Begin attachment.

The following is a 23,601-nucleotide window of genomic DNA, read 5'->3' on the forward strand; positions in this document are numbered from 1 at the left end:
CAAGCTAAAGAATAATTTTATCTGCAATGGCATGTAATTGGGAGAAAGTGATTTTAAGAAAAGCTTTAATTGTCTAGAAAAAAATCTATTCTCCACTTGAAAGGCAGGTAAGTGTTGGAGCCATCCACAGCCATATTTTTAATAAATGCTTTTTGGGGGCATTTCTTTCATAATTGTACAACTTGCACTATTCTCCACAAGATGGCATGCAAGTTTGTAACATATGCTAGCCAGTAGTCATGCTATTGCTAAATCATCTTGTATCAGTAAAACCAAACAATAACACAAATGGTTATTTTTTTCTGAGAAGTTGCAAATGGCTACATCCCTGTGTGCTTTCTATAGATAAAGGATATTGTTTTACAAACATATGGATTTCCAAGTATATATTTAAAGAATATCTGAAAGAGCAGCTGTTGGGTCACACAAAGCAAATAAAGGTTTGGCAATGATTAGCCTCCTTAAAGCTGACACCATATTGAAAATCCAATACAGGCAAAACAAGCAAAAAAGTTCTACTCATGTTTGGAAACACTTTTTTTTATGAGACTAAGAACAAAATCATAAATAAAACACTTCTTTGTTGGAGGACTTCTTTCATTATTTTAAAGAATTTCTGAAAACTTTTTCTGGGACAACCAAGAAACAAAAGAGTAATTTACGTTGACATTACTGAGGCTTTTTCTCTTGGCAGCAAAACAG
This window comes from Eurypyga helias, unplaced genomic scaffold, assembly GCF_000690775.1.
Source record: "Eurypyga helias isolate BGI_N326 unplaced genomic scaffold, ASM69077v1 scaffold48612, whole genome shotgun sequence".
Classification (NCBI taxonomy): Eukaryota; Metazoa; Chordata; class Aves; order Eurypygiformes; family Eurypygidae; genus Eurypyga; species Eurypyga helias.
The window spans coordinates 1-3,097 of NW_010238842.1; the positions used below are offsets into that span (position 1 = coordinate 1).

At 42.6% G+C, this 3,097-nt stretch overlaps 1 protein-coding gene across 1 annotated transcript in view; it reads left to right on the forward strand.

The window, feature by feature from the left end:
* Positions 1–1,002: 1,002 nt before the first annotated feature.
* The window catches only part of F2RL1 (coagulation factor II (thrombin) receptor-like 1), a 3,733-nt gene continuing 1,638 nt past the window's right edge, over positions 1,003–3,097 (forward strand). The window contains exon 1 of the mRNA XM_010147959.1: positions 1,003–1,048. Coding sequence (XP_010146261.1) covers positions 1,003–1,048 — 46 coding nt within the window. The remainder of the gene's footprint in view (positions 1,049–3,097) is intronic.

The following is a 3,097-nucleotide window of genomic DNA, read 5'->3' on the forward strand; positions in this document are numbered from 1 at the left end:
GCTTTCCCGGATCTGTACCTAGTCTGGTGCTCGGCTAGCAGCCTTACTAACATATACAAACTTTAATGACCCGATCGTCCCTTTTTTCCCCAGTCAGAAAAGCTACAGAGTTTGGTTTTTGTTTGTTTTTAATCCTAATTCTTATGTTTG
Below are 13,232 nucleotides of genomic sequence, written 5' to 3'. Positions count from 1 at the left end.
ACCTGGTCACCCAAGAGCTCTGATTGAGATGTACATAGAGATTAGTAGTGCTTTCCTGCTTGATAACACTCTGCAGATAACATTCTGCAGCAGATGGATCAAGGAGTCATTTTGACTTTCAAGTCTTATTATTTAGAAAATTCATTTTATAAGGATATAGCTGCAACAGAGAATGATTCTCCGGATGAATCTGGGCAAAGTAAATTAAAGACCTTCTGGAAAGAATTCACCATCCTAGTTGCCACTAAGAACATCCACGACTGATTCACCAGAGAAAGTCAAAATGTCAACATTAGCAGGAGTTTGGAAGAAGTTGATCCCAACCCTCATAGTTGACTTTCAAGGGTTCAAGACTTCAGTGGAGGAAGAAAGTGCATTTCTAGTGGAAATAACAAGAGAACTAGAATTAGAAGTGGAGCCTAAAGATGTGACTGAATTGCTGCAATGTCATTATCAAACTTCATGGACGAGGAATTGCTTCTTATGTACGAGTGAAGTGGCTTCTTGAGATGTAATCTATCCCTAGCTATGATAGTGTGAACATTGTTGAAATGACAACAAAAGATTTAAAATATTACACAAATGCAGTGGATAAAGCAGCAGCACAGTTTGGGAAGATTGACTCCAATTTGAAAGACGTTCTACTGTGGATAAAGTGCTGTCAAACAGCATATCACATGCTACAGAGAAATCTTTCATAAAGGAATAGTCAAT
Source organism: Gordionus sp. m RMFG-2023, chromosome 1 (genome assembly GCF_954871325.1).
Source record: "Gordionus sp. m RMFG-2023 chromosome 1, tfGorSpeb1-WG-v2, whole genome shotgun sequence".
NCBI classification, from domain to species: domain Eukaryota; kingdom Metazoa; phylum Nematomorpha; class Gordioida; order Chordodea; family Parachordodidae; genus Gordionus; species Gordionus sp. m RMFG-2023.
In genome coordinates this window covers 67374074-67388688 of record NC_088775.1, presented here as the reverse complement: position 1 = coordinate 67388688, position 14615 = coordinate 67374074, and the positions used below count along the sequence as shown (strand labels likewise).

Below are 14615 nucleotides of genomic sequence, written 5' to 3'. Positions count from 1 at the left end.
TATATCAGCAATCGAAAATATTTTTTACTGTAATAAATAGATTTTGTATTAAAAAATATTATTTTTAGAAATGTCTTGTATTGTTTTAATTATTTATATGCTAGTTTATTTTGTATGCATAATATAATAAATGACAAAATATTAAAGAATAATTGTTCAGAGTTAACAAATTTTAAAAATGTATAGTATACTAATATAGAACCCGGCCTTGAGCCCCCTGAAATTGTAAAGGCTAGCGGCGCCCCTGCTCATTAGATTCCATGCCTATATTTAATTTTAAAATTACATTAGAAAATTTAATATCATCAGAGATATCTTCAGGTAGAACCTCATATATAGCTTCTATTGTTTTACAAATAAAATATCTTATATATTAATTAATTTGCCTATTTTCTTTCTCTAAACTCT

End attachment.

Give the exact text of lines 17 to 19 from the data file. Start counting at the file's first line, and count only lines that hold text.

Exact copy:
NCBI classification, from domain to species: domain Eukaryota; kingdom Metazoa; phylum Nematomorpha; class Gordioida; order Chordodea; family Parachordodidae; genus Gordionus; species Gordionus sp. m RMFG-2023.
In genome coordinates this window covers 67374074-67388688 of record NC_088775.1, presented here as the reverse complement: position 1 = coordinate 67388688, position 14615 = coordinate 67374074, and the positions used below count along the sequence as shown (strand labels likewise).

Below are 14615 nucleotides of genomic sequence, written 5' to 3'. Positions count from 1 at the left end.